Neural pathways and suicidal ideation
mental health

Tackling Chronic Suicidal Ideation on HealthyPlace

So my lastest article for HealthyPlace isn’t exactly a light-hearted beach read, but I do think it’s important. This week’s article, Changing the Neural Pathways That Cause Suicidal Ideation, is all about those intrusive suicidal thoughts that you don’t want to have, but just sort of…happen. Because it’s such a sensitive topic and tends to make people very uncomfortable, I’ve never actually discussed this much in real life, so I have no idea if these are actually universal experiences, or just a quirk of my weird brain. But it makes sense to me: when you are genuinely suicidal, it forms a scar in your brain that creates a neural pathway. Later, when you are faced with hardship, challenges, or even just change, your brain retreats to its most basic processes and falls back on the deepest, most powerful neural pathways. Suicide is rather intense and frightening, so I think it becomes a very powerful neural pathway, so naturally, it crops up from time to time, even if you don’t want to die in the slightest.

Who knows, maybe this is just a me thing, but I have a feeling it isn’t. If you can relate, and you feel comfortable, feel free to leave a comment letting me know. It would be comforting to learn that I’m not alone.

*** Although this piece is not graphic, I still want to put out a
general content warning for the discussion of suicidal ideation. ***

2 thoughts on “Tackling Chronic Suicidal Ideation on HealthyPlace”

  1. I just discovered your blog and I have to say, I can relate so much to your daily struggles. I also wrestle with suicidal ideation (and have been doing so for quite a long time), emotional hypervigilance, and days when my brain just refuses. to. work. I have a hard time getting out of bed every day because I know that, at least in part, it’s going to be the same as the day before that and the day before that. But it’s encouraging to know that other people, like you, have the same issues, and that I’m not alone. Thank you for writing and please keep doing so! You inspired me today. 🙂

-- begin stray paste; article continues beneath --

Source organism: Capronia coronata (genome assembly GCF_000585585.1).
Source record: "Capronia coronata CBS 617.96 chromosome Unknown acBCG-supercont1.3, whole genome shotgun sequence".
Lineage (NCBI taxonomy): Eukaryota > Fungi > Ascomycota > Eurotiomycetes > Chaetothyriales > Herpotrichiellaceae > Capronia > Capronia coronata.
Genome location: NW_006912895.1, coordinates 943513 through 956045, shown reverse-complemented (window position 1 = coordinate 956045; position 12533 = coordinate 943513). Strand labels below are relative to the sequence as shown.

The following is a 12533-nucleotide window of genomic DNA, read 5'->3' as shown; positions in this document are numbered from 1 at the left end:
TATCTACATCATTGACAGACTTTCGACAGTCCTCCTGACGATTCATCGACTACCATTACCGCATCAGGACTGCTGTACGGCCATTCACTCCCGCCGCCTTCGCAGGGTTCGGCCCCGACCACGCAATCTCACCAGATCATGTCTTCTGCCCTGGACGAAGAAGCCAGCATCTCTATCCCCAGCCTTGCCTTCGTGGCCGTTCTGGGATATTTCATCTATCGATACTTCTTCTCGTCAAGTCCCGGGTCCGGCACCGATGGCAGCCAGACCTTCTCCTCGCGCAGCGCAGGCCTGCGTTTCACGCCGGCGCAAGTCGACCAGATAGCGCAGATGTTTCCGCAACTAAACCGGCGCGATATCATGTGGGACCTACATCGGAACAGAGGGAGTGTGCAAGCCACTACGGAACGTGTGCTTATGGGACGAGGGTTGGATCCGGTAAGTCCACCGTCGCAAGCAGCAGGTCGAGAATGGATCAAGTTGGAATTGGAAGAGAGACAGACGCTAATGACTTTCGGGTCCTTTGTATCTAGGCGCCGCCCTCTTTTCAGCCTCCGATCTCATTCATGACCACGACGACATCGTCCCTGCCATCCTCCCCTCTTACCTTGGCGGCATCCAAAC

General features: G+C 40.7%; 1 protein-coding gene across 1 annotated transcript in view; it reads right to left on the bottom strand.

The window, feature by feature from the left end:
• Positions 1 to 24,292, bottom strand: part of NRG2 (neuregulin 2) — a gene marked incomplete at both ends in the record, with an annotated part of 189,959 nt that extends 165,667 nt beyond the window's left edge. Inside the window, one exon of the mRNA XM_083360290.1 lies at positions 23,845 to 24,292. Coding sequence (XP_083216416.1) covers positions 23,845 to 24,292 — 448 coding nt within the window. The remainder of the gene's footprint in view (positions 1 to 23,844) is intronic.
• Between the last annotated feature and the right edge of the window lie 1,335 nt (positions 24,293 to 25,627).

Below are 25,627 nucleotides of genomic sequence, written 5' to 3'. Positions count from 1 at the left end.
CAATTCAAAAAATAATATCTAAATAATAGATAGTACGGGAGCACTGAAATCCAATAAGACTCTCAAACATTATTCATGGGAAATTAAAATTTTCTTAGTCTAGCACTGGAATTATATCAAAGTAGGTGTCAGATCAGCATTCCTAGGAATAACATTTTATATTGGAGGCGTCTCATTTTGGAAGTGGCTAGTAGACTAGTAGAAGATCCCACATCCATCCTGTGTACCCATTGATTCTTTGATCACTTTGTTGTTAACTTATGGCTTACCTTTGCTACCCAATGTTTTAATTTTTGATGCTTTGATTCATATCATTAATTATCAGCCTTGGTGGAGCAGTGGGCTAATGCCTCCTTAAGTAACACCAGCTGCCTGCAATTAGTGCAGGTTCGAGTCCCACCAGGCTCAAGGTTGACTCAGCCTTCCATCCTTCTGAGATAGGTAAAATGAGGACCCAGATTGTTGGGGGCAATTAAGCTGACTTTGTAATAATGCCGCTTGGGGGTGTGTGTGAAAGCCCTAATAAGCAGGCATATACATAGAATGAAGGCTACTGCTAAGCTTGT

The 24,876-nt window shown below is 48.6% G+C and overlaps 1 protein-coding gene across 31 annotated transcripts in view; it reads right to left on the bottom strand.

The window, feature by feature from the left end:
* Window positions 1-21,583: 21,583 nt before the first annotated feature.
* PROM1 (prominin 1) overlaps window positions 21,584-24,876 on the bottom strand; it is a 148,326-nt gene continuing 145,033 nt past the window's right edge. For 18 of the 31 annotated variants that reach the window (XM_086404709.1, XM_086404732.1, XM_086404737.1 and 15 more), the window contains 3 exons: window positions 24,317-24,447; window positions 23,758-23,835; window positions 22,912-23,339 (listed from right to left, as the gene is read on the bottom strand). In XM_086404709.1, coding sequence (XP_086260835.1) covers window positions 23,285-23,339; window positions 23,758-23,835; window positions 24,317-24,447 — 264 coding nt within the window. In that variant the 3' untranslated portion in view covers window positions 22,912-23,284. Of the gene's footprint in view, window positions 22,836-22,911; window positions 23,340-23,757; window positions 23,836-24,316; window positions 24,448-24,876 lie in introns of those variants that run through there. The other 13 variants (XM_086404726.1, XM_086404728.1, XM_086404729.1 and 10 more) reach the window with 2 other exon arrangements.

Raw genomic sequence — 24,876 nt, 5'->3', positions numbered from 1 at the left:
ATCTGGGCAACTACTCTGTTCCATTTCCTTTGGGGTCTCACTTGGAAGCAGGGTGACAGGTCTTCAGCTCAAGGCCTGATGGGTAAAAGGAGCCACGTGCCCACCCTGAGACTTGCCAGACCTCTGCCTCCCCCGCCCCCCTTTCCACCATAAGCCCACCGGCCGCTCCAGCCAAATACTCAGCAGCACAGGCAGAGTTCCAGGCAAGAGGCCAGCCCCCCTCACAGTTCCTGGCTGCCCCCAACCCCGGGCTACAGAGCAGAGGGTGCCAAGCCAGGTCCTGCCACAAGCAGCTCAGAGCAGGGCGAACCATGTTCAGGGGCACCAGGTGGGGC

1. Really?? I’m so glad. I’m sorry you experience these things too, but I’ve never really met anyone who can relate to my day-in and day-out struggles that are just so ill-defined. I don’t have a diagnosis as of right now, which is driving me crazier and making me feel super alone. So thank you so much for this comment, you also inspired me today ❤

      Liked by 1 person

Leave a Reply

Fill in your details below or click an icon to log in: Logo

You are commenting using your account. Log Out /  Change )

Google photo

You are commenting using your Google account. Log Out /  Change )

Twitter picture

You are commenting using your Twitter account. Log Out /  Change )

Facebook photo

You are commenting using your Facebook account. Log Out /  Change )

Connecting to %s